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CBA slammed for handing meaningless spreadsheets to royal commission

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The Commonwealth Bank has been lashed for handing up first an incomplete submission to the royal banking commission, and then flooding the commission's offices with meaningless spreadsheets.

Australia's largest bank was also forced to admit there were 17 examples of misconduct or conduct falling below community standards in its wholly owned mortgage broker Aussie Home Loans, despite initially telling the commission there were no cases of misconduct within that business.

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Several Aussie Home Loan brokers have been subject to regulatory action by the Australian Securities and Investments Commission in recent years for alleged ‘liar loans’ - loans underpinned by falsified customer information.

Rowena Orr, QC, the counsel assisting the royal commission, levelled criticism against CBA after revealing it was one of the banks forced to redo their submissions to the royal commission.

“CBA’s submission was high level and used a general approach. It did not disclose the totality of the conduct that constitutes misconduct, or conduct that falls below community expectations,” Ms Orr told the royal commission.

CBA and 40 other financial institutions were asked to hand up a 50-page submission on all examples of misconduct or conduct falling below community standards in their businesses over the past 10 years. However, some banks were asked to resubmit after they produced documents that were light on detail.

Ms Orr said CBA’s second submission was also not up to scratch.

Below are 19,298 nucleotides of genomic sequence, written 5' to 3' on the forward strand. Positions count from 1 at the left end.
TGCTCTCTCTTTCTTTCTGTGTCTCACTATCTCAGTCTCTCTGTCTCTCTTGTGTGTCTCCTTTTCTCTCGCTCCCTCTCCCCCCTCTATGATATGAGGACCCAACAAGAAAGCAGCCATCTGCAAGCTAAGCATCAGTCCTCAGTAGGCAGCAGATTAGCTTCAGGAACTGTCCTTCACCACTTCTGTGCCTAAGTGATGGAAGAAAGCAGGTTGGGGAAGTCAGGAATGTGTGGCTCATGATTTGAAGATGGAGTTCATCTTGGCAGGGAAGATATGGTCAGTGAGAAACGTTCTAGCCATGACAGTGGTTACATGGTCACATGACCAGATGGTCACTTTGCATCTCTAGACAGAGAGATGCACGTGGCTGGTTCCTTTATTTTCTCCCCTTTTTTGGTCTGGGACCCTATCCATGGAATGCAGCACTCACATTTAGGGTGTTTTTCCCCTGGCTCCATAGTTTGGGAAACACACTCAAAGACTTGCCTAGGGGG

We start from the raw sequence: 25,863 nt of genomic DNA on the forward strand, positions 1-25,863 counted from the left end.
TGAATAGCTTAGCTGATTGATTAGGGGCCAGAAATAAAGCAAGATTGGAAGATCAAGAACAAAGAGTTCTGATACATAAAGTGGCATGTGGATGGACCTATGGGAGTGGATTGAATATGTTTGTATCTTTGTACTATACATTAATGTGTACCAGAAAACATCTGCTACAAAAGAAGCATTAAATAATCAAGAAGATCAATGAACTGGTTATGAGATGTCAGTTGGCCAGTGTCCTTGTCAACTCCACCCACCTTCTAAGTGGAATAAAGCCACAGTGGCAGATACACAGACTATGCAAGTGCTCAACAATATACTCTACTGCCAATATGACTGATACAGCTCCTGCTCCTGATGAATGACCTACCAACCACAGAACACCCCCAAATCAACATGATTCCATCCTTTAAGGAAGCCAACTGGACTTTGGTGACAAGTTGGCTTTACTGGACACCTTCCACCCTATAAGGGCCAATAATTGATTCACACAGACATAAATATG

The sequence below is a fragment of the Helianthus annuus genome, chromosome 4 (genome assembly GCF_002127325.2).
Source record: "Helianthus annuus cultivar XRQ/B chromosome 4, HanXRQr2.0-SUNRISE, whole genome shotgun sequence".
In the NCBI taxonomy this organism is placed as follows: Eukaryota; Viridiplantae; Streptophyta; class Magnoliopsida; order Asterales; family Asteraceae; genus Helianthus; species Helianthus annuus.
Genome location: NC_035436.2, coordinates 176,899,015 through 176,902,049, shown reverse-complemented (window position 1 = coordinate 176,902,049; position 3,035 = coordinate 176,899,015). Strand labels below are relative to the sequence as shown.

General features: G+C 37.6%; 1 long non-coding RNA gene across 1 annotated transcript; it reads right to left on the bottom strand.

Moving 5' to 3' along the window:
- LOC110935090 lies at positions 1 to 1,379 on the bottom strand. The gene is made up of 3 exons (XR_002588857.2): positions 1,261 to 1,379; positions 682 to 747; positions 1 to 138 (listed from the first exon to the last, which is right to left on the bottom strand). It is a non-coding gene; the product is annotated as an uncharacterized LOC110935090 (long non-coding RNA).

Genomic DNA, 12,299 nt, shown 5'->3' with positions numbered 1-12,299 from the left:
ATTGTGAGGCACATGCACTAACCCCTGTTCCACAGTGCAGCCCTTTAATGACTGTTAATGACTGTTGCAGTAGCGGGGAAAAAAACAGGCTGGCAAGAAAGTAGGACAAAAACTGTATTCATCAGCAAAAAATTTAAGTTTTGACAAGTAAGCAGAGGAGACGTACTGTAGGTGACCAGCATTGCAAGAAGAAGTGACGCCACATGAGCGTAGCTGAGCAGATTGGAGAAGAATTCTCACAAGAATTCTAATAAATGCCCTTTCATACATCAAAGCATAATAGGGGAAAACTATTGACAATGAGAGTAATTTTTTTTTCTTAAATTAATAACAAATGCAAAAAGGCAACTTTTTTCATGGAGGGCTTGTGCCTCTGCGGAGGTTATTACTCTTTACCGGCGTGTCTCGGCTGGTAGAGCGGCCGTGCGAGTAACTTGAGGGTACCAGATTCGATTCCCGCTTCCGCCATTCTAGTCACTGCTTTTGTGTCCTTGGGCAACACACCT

“CBA’s submission was not in a form that made it possible to understand the type and the scale of the misconduct,” Ms Orr said.

She said CBA had handed up large volumes of spreadsheets, which included large lists of all logged incidents that included an actual, suspected or likely breach.

“The volume of the material provided made it very difficult to assess the level of misconduct,” she said.

Lack of 'comprehensive information'

Mr Orr said NAB had also “failed to provide comprehensive information” in some areas, but the bank had detailed several instances of misconduct particularly in relation to its home loan introducer program.

NAB’s home loan ‘introducer program’, which rewarded people for referring home loan clients, is the first area under the royal commission's microscope. Two senior NAB executives will be called to give evidence on Tuesday.

Ms Orr said that overnight Westpac had identified further examples of potential misconduct that were not included in its first two statements.

“Late last week it (Westpac) informed the royal commission that it did not take account of some categories of data. Westpac has additional material it will be producing.”

ANZ neither came in for praise or criticism from Ms Orr, who detailed that ANZ’s submission listed 58 instances where its staff had engaged in misconduct or conduct that had fallen below community expectations.

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